The new potentially more contagious omicron variant of the coronavirus popped up in more European countries on Saturday, just days after being identified in South Africa, leaving governments around the world scrambling to stop the spread.

The United Kingdom, Germany, and Italy have become the latest countries to detect cases of the new Omicron variant of the coronavirus, while more nations imposed restrictions on travel from countries in southern Africa despite their protestations and against the advice of the World Health Organization (WHO).

Omicron, designated a “variant of concern” by the United Nations’ health agency, is potentially more contagious than previous variants, although experts do not know yet if it will cause more or less severe COVID-19 compared with other strains.


The two Omicron cases found in the UK on Saturday were connected to travel to southern Africa, British Health Minister Sajid Javid said.

Speaking later, UK Prime Minister Boris Johnson outlined measures that included stricter testing rules for people arriving in the country but which stopped short of curbs on social activity other than requiring mask-wearing in some settings.

“We will require anyone who enters the UK to take a PCR test by the end of the second day after their arrival and to self-isolate until they have a negative result,” Johnson told a news conference.

Anyone who had come into contact with people testing positive for a suspected case of Omicron would have to self-isolate for 10 days and the government would tighten the rules on wearing face coverings, Johnson said, adding that the steps would be reviewed in three weeks.

Omicron Variant Spreads To More Countries As World On Alert
Passengers wait to board flights, amidst the spread of the new SARS-CoV-2 variant, at O.R. Tambo International Airport in Johannesburg, South Africa, November 27, 2021. REUTERS/ Sumaya Hisham

England’s chief medical officer, Chris Witty, said at the same news conference that there was still much uncertainty about Omicron, but “there is a reasonable chance that at least there will be some degree of vaccine escape with this variant”.

The health ministry in the German state of Bavaria also announced two confirmed cases of the variant. The two people entered Germany through Munich airport on November 24, before Germany designated South Africa as a virus-variant area, and were now isolating, the ministry said, indicating without stating explicitly that the people had traveled from South Africa.

In Italy, the National Health Institute said a case of the new variant had been detected in Milan in a person coming from Mozambique.

Czech health authorities also said they were examining a suspected case of the variant in a person who spent time in Namibia, while Denmark’s health ministry said it has likely found Omicron in two people who arrived from South Africa.

Dutch health authorities, meanwhile, said Omicron was “almost certainly” among some of the 61 passengers who tested positive after arriving on two flights from South Africa.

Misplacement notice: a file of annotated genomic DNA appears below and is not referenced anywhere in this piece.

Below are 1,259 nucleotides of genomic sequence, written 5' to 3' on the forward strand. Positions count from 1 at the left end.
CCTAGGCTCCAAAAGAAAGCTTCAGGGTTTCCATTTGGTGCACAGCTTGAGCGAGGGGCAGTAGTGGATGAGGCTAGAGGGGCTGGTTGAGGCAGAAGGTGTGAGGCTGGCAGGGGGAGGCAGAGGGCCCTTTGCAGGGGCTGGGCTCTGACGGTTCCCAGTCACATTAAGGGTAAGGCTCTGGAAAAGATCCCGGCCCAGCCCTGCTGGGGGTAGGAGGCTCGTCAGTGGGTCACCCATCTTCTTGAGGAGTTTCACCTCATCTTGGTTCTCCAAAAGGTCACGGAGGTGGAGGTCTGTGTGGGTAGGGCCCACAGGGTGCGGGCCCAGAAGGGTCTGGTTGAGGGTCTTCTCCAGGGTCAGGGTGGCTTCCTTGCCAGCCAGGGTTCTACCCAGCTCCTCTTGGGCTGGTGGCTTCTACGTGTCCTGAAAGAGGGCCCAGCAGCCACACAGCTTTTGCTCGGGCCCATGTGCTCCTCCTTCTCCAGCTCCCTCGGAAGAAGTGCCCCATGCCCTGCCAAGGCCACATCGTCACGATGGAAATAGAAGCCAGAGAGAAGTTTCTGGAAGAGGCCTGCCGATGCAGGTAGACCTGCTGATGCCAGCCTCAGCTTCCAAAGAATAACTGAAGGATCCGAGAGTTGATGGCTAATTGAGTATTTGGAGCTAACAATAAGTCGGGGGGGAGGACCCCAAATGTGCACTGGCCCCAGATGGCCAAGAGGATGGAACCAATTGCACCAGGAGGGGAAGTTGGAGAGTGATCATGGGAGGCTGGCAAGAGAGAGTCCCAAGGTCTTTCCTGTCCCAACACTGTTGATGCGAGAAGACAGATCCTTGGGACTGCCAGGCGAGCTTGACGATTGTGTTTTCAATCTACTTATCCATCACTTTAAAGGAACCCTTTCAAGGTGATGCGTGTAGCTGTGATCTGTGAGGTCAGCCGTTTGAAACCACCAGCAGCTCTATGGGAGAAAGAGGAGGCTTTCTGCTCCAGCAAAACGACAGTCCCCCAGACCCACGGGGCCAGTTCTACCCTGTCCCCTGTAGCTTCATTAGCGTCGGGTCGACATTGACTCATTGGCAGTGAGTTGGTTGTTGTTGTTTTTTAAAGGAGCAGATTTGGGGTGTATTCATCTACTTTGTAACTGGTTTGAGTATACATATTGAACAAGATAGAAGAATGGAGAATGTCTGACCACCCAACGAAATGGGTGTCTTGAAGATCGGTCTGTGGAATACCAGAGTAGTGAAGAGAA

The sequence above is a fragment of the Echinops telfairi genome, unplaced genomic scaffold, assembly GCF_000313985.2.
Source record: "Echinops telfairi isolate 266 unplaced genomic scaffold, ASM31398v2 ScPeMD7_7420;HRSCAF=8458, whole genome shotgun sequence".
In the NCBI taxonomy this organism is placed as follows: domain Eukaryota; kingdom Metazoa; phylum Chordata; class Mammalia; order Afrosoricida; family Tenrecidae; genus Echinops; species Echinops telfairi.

A spokesperson for KLM, the Dutch arm of Air France, said the passengers on the flight had either tested negative or shown proof of vaccination before getting on planes in Cape Town and Johannesburg.

“It goes too far to say we are surprised” by the high number of cases, a KLM spokesperson said. “But we don’t have an explanation.”

Dutch health authorities were seeking to contact some 5,000 other passengers who have traveled from South Africa, Botswana, Eswatini, Lesotho, Mozambique, Namibia or Zimbabwe since Monday to urge them to take a COVID-19 test as soon as possible.

Oksana Pyzik, of the University College London School of Pharmacy, told Al Jazeera it will take weeks of analysis for scientists to determine the severity of symptoms caused by Omicron.

“This variant was discovered very early, which is great, but the tradeoff on that is that it will take some time for further understanding,” Pyzik said.

“If anything we’ve learned throughout the pandemic so far is that acting early is key, so if there has been a false alarm on this, it gave countries enough time to prepare for the worst outcome scenario – which, if we go back to March 2020, many countries did not.”

Omicron Variant Spreads To More Countries As World On Alert
Passengers wait to board flights, amidst the spread of the new SARS-CoV-2 variant, at O.R. Tambo International Airport in Johannesburg, South Africa, November 27, 2021. REUTERS/ Sumaya Hisham

Travel curbs

The variant, which has several mutations that may carry the risk of reinfection, was first discovered by scientists in South Africa and has also since been detected in different parts of the world, including in Belgium, Botswana, the Czech Republic, Israel, Italy, and Hong Kong.

The WHO has cautioned that it could take several weeks to find out whether the newly discovered mutations make the virus more virulent or transmissible.

And, although experts say travel curbs may be too late to stop Omicron from circulating globally, many countries around the world – including Brazil, Canada, European Union nations, and the United States – announced travel bans or restrictions on southern Africa on Friday.

“Pandemics do not respect borders,” Donna Patterson, professor, and chair of the department of history, political science, and philosophy at Delaware State University, told Al Jazeera.

“Often by the time a new variant has been identified, it has already had time to migrate,” Patterson added, noting that “it is likely that more countries will follow” in detecting Omicron.

The US Centers for Disease Control and Prevention (CDC) and State Department added on Saturday to Washington’s previously announced travel restrictions, advising against travel to eight southern African countries.

Also on Saturday, Australia said it would ban non-citizens who have been in nine southern African countries from entering and will require supervised 14-day quarantines for Australian citizens returning from there.

The UK said it was expanding its “red list” to put travel curbs on more southern African countries, while Hungary, Kuwait, Oman, South Korea, Sri Lanka, and Thailand announced travel restrictions on southern African nations.